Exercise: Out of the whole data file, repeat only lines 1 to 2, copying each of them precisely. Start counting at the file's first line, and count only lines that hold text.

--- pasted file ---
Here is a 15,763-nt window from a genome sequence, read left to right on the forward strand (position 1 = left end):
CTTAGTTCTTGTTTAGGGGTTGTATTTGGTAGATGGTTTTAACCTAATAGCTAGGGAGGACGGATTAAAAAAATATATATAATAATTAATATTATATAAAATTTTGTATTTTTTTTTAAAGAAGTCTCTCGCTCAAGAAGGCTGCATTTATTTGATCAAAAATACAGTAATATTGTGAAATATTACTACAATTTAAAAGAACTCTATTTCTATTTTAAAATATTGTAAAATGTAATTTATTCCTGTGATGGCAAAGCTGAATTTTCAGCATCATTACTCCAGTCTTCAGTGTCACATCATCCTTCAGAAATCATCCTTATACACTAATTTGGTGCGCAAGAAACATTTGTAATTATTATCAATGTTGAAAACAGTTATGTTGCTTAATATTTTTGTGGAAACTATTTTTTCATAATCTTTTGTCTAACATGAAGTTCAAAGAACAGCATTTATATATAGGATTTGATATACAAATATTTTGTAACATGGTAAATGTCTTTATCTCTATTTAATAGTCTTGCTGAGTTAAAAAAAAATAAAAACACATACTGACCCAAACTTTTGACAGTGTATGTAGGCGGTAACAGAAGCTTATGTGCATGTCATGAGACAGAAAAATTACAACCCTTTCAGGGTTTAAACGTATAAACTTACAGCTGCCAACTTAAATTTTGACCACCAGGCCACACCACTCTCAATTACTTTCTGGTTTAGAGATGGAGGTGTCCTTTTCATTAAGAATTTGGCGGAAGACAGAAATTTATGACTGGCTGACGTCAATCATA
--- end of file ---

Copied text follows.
Here is a 15,763-nt window from a genome sequence, read left to right on the forward strand (position 1 = left end):
CTTAGTTCTTGTTTAGGGGTTGTATTTGGTAGATGGTTTTAACCTAATAGCTAGGGAGGACGGATTAAAAAAATATATATAATAATTAATATTATATAAAATTTTGTATTTTTTTTTAAAGAAGTCTCTCGCTCAAGAAGGCTGCATTTATTTGATCAAAAATACAGTAATATTGTGAAATATTACTACAATTTAAAAGAACTCTATTTCTATTTTAAAATATTGTAAAATGTAATTTATTCCTGTGATGGCAAAGCTGAATTTTCAGCATCATTACTCCAGTCTTCAGTGTCACATCATCCTTCAGAAATCATCCTTATACACTAATTTGGTGCGCAAGAAACATTTGTAATTATTATCAATGTTGAAAACAGTTATGTTGCTTAATATTTTTGTGGAAACTATTTTTTCATAATCTTTTGTCTAACATGAAGTTCAAAGAACAGCATTTATATATAGGATTTGATATACAAATATTTTGTAACATGGTAAATGTCTTTATCTCTATTTAATAGTCTTGCTGAGTTAAAAAAAAATAAAAACACATACTGACCCAAACTTTTGACAGTGTATGTAGGCGGTAACAGAAGCTTATGTGCATGTCATGAGACAGAAAAATTACAACCCTTTCAGGGTTTAAACGTATAAACTTACAGCTGCCAACTTAAATTTTGACCACCAGGCCACACCACTCTCAATTACTTTCTGGTTTAGAGATGGAGGTGTCCTTTTCATTAAGAATTTGGCGGAAGACAGAAATTTATGACTGGCTGACGTCAATCATA